Gail Anderson-Dargatz

Resources for Writers

On The Writer's Life

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All That Effort for the Very Last Ditch

I was done with it. After over ten years of putting it to the side in favour of other more pressing things in my life, I was tired of my novel and embarrassed that I had even thought it was possible. Eventually, I made the decision – gracefully, I assured myself – to just move on. But the only thing that crawled into that now empty space was anger. I even stopped reading. Other books made me ill with envy. In my mind I burnt them all.

Out of the blue a writer friend talked to a publisher about my novel, and so he read it. He said that if I made some changes he would look at it again. It was open-ended but encouraging enough that, when my partner urged me to work with Gail, I thought, fine, I can do that. I had no money, my relationship was dissolving, we were facing one problem after another, but I could. do. that.

Maybe saying yes to the right thing sets everything else in motion. Just after cringing at the bank withdrawal, I landed a really good contract. It was in another city but the weekly commutes were doable and it meant solid paycheques for the better part of a year. Gail leading the way, I wrote at night, on weekends, early in the mornings. I even lost the entire thing at one point when my computer fan failed and destroyed my hard drive. But it hardly mattered. I put all the pieces back together and wrote some more. I kept writing after my job ended and I was back at the farm. But this time alone, just me and the chickens.

I was down to nothing. No job, no relationship, no social life, no more money, not even my grown and city-bound daughters to take the sting off. But, for once, I decided to see it as an opportunity. Carving out a six-month block on the calendar, I knew this was it, now or never, all or nothing, do or die. Clichés all of them, apologies to the books I had charred. In the mornings I laboured on a neighbour’s farm. Partly to help her out, partly to get my body as exhausted and hardened as possible. After a ravenous lunch I wrote. Wrote till the sun went down and the chicken coop door needed closing. My body stronger and my mind unhinged, I embraced falling apart in order for everything to come together.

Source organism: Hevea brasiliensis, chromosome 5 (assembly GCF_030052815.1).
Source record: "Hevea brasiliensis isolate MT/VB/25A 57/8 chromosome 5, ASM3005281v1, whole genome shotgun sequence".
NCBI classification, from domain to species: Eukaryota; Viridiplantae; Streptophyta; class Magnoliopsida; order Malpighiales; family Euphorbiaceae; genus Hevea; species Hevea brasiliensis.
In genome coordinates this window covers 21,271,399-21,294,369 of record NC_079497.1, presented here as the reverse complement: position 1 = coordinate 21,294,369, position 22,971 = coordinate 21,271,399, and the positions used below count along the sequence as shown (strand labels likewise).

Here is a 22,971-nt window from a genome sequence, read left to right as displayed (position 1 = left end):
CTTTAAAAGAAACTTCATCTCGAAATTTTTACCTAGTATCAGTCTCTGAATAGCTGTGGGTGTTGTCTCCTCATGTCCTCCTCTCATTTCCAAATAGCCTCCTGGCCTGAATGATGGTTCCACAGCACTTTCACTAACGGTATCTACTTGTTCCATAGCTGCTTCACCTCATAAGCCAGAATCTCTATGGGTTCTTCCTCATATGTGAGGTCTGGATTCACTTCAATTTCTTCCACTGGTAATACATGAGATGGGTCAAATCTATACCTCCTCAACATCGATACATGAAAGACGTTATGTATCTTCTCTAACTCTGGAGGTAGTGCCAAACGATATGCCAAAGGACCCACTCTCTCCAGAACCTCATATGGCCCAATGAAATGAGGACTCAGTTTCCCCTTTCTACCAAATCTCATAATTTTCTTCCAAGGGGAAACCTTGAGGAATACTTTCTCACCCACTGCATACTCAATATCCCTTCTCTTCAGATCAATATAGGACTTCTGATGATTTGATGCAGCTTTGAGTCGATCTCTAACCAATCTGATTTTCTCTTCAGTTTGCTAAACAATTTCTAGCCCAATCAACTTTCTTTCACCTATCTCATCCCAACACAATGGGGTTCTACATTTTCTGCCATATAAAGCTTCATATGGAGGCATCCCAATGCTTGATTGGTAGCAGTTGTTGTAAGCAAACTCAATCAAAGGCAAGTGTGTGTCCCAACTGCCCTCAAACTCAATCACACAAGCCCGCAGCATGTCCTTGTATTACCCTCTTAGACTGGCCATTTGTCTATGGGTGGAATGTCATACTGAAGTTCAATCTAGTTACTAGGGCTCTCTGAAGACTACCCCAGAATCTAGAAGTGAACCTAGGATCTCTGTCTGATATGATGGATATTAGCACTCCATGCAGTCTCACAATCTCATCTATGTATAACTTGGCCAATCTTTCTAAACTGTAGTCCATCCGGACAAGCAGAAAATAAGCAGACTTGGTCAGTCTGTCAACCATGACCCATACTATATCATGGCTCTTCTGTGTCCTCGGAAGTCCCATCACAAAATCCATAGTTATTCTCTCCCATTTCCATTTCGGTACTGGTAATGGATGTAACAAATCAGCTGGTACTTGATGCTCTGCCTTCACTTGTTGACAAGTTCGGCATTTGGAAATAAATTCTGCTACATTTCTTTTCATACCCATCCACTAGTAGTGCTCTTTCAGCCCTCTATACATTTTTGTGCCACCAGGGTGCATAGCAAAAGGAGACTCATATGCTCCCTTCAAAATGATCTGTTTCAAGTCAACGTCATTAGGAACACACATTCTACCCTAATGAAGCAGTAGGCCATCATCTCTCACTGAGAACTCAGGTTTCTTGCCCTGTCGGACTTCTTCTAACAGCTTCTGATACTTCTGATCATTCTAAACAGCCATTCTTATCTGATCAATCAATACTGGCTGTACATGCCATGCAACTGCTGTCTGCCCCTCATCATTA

Done, I queried another publisher. Within days she wanted more chapters. Days after that she wanted the whole thing. By the end of the week she had a contract for me.

Everything had to go wrong, and it did, for something to go right. And it did. Would I do it again? Already started.

Leila Marshy

Montrealer Leila Marshy is of Palestinian-Newfoundland heritage—she can tell a good joke, but it bombs. She has been a filmmaker, a baker, an app designer, a marketer, a farmer, and editor of online culture journal Rover Arts. She founded the Friends of Hutchison Street, a groundbreaking community group bringing Hasidic and non-Hasidic neighbours together in dialogue. She has published stories and poetry in Canadian and American journals and anthologies. The Philistine is her first novel.

Resource Categories

Blogs on Craft

On the Building Blocks of Fiction

Tips on how to craft vivid scene that allows the reader to experience events right along with the characters.

On Finding Your Big Idea

Insights into the writing process and what a writer's day really looks like, as well as perspectives on research and writing from real life.

On Getting to Know Your Characters

Advice on the many ways you can make your characters come alive on the page for both you and your reader.

On Deciding on Point of View

What is the best perspective from which to tell your story? Writers discuss how they made choices on point of view and voice.

On Choosing Your Situation and Setting

Writers talk about how they use situation and setting to build story and convey emotion.

On Developing Conflict and Structure

From how to work in different genres to finding the real story, writers offer good advice on building conflict and structure.

On Revising

Tips on how to gain distance from your work and to how to re-imagine your next draft.

On Publishing

Writers offer practical advice on the business of writing and promotion, and on the importance of finding a writing community.

On Making a Living as a Writer

Writers offer words of wisdom on living on less.

On The Writer's Life

Writers talk about their life as a writer.

About Gail

Gail's novels have been national and international bestsellers and two have been short-listed for the Giller Prize, among other awards. She works with writers from around the world on her online teaching forums.